I did something I didn’t mean to this weekend: I finished reading the Hunger Games trilogy. I probably shouldn’t have: I had grading to do ad infinitum, an (academic) book to read, lessons to plan, assignments to complete. I was short on sleep from staying up chatting with my couchsurfer/apparent long-lost twin. But I sat down and read two novels in one evening (mirroring last weekend, when I read the first book one day and saw the film the next).
The HG books are good. Really good. They’re fast, intense, emotionally engaging. I was a wreck a few times during Catching Fire. Twenty minutes after I finished reading, I went to the store and bought Mockingjay. I had to know the ending. I love reading good young adult fiction, and this is.
There’s no way I could sort out all my feelings and opinions about the series in a single blog post, less than 48 hours after reading. The closest I can come to a review right now is to tell you to read the books. And maybe see the movie, too. And definitely listen to the movie soundtrack (Neko Case and Civil Wars and Carolina Chocolate Drops, oh my!).
What I’ve been thinking about is the series’ popularity. I’m a bit of a latecomer where jumping on the HG bandwagon is concerned. I had some idea that the books were around and popular—friends would put up Facebook statuses like “Does anyone have the 3rd Hunger Games book? Can I borrow it RIGHT NOW?” And I knew a lot of people were excited for the movie.
This is not a new phenomenon—it reminds me of what happened with Twilight (which I haven’t read/seen) and Harry Potter (which I have read and loved) and, to a lesser extent, His Dark Materials (good books that I read to see what all the conservative fuss was about).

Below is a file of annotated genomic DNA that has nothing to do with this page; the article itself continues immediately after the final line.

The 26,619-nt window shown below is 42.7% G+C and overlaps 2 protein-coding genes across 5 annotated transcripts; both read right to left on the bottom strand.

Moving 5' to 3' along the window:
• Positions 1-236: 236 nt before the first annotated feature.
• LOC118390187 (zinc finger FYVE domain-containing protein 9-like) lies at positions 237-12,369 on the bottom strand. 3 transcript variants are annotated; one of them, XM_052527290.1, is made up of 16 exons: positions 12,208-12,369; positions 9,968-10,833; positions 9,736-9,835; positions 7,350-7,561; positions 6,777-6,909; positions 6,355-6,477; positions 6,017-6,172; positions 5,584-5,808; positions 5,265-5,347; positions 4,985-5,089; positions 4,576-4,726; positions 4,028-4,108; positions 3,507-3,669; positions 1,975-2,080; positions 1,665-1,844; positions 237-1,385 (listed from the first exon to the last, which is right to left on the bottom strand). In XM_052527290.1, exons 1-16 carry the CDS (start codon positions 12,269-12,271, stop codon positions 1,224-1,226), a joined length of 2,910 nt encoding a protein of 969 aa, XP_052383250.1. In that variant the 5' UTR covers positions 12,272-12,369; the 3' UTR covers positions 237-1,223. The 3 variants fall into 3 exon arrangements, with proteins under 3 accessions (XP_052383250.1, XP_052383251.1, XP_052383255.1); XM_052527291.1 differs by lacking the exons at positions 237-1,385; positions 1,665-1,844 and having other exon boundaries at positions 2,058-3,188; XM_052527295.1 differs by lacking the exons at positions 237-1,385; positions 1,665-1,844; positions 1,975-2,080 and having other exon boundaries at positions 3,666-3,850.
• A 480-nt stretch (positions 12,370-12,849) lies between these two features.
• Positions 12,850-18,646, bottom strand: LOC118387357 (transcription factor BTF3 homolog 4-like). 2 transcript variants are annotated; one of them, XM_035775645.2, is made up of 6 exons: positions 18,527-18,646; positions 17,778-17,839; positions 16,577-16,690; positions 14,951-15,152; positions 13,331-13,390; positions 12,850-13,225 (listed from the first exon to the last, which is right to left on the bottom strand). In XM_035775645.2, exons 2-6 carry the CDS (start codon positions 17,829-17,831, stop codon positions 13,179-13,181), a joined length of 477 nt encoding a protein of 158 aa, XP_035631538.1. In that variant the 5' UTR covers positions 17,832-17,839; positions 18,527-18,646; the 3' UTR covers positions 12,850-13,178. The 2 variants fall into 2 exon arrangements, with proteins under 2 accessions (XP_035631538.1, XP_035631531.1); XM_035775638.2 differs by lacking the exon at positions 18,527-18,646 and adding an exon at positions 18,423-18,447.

And where there are popular books/movies, there are people to parse deeper themes, often/particularly religious themes—you know, the The Gospel According to [Franchise] book that always comes out? Now, I’m not opposed to reading “Christianly.” I’d like to think I do so, with my Calvin College education (including my year as a “cultural discerner”), but I don’t think reading Christianly means hypervigilance regarding religious themes. Do we really need another pop-culture Bible study? Is this relevance?
I actually think HG has fewer religious overtones than the other popular young adult franchises I mentioned, and I suspect that inserting explicit spirituality into the books would’ve weakened them (this from someone who has read her share of Christian fiction). What I think the HG series is is a compelling story rich with an exploration of the human condition. This is what makes it powerful. Of course there are things for Christians to learn, to draw from, to think about—there are things for everyone. This is a story for humans.
The richness of the HG story is what draws me to it, and it is what creates resonance with my Christianity, with the story at my center. People are hungry for stories; I think that can be seen in the recent popularity of HG, HP, and others. This week, Holy Week, is a powerful reminder that as Christians we wrestle with one of the most compelling stories of all—that of Christ crucified and resurrected.
The Hunger Games trilogy is not a glitter-and-sunshine fairytale. It is haunting, and troubling, and—I think—ultimately beautiful. The final book in particular has met with very mixed responses from readers. One Amazon reviewer complains that at the end of Mockingjay, we are left with no redemption for Katniss. I don’t agree; I think there is redemption in story.
Have you read the Hunger Games books? Seen the movie? What did you think? What are your favorite stories, and what do they mean to you?